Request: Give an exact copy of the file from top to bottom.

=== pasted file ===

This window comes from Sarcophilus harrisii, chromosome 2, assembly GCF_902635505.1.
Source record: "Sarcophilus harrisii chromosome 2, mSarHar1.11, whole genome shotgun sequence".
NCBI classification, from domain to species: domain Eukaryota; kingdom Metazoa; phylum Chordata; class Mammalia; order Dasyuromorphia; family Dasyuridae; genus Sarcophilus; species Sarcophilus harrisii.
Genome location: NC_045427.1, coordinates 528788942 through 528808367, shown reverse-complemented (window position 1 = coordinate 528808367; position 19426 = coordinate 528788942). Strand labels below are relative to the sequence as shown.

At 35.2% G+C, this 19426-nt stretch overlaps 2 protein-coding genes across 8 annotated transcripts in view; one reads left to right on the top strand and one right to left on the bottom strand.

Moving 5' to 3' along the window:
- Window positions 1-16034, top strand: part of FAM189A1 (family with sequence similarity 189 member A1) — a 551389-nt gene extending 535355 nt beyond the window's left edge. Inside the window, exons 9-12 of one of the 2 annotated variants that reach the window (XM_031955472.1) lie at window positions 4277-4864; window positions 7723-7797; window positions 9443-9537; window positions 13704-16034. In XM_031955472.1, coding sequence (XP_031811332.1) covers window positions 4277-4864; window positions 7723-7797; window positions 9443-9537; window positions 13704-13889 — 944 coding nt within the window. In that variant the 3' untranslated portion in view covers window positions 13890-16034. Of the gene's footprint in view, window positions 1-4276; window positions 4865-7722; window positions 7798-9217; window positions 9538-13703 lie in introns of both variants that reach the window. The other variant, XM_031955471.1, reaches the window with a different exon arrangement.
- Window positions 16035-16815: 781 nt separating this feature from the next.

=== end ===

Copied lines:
This window comes from Sarcophilus harrisii, chromosome 2, assembly GCF_902635505.1.
Source record: "Sarcophilus harrisii chromosome 2, mSarHar1.11, whole genome shotgun sequence".
NCBI classification, from domain to species: domain Eukaryota; kingdom Metazoa; phylum Chordata; class Mammalia; order Dasyuromorphia; family Dasyuridae; genus Sarcophilus; species Sarcophilus harrisii.
Genome location: NC_045427.1, coordinates 528788942 through 528808367, shown reverse-complemented (window position 1 = coordinate 528808367; position 19426 = coordinate 528788942). Strand labels below are relative to the sequence as shown.

At 35.2% G+C, this 19426-nt stretch overlaps 2 protein-coding genes across 8 annotated transcripts in view; one reads left to right on the top strand and one right to left on the bottom strand.

Moving 5' to 3' along the window:
- Window positions 1-16034, top strand: part of FAM189A1 (family with sequence similarity 189 member A1) — a 551389-nt gene extending 535355 nt beyond the window's left edge. Inside the window, exons 9-12 of one of the 2 annotated variants that reach the window (XM_031955472.1) lie at window positions 4277-4864; window positions 7723-7797; window positions 9443-9537; window positions 13704-16034. In XM_031955472.1, coding sequence (XP_031811332.1) covers window positions 4277-4864; window positions 7723-7797; window positions 9443-9537; window positions 13704-13889 — 944 coding nt within the window. In that variant the 3' untranslated portion in view covers window positions 13890-16034. Of the gene's footprint in view, window positions 1-4276; window positions 4865-7722; window positions 7798-9217; window positions 9538-13703 lie in introns of both variants that reach the window. The other variant, XM_031955471.1, reaches the window with a different exon arrangement.
- Window positions 16035-16815: 781 nt separating this feature from the next.